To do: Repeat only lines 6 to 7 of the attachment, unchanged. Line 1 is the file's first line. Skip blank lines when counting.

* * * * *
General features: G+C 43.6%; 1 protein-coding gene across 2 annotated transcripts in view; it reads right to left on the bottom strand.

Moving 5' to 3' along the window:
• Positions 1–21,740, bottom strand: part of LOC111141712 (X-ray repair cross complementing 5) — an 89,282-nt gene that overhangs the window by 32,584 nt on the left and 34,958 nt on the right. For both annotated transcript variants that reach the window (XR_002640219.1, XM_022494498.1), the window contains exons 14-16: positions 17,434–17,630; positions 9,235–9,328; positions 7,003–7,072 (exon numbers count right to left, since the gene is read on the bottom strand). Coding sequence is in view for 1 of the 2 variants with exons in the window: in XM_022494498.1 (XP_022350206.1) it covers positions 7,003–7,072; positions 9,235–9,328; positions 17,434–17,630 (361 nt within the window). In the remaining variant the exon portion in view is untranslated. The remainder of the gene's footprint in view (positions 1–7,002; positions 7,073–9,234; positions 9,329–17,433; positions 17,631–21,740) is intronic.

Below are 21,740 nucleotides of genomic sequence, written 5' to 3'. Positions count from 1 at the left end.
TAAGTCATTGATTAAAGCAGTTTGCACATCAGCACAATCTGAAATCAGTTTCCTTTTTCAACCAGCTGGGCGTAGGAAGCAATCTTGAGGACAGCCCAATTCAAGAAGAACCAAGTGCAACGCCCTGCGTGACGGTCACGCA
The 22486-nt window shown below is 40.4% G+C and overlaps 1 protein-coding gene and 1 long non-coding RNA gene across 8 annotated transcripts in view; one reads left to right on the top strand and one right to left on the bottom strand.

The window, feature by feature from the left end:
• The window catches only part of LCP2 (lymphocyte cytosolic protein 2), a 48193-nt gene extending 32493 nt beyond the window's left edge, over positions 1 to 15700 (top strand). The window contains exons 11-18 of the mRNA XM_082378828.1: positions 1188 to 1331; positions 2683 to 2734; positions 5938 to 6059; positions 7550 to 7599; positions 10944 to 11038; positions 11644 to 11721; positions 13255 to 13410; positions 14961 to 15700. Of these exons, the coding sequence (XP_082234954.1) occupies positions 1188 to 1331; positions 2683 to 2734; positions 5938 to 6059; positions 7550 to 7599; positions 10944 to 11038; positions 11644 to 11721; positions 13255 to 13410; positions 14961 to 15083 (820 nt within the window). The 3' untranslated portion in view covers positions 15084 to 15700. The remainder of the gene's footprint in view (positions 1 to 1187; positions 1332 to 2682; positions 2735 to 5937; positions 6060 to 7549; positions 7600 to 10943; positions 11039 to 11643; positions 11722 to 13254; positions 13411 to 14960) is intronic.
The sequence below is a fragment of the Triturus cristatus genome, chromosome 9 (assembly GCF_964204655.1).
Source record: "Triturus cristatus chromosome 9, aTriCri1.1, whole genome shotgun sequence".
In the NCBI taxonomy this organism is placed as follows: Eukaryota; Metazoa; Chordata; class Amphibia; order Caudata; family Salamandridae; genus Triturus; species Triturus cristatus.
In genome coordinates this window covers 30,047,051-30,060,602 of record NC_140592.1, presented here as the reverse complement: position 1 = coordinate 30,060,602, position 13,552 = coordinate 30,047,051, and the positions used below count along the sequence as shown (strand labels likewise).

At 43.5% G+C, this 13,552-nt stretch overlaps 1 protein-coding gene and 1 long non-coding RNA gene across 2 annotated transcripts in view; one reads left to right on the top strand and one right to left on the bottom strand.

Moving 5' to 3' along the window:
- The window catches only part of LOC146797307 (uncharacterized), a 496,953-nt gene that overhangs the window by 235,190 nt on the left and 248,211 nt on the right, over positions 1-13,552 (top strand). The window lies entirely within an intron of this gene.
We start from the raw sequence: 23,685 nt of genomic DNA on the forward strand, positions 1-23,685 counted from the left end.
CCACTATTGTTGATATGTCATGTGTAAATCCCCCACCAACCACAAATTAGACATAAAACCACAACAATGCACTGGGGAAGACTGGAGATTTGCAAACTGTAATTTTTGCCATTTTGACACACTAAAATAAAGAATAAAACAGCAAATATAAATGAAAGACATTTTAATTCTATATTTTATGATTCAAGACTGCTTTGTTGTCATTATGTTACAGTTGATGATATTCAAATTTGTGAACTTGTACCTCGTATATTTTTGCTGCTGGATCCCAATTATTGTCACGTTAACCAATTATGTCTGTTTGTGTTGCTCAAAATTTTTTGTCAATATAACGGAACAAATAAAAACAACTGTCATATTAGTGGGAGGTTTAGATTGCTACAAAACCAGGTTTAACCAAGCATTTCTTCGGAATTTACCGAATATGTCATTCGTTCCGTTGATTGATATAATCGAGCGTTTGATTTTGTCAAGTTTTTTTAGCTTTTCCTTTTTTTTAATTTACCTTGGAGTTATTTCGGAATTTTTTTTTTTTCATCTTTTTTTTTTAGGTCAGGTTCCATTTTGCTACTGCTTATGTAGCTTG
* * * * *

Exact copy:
The 22486-nt window shown below is 40.4% G+C and overlaps 1 protein-coding gene and 1 long non-coding RNA gene across 8 annotated transcripts in view; one reads left to right on the top strand and one right to left on the bottom strand.

The window, feature by feature from the left end: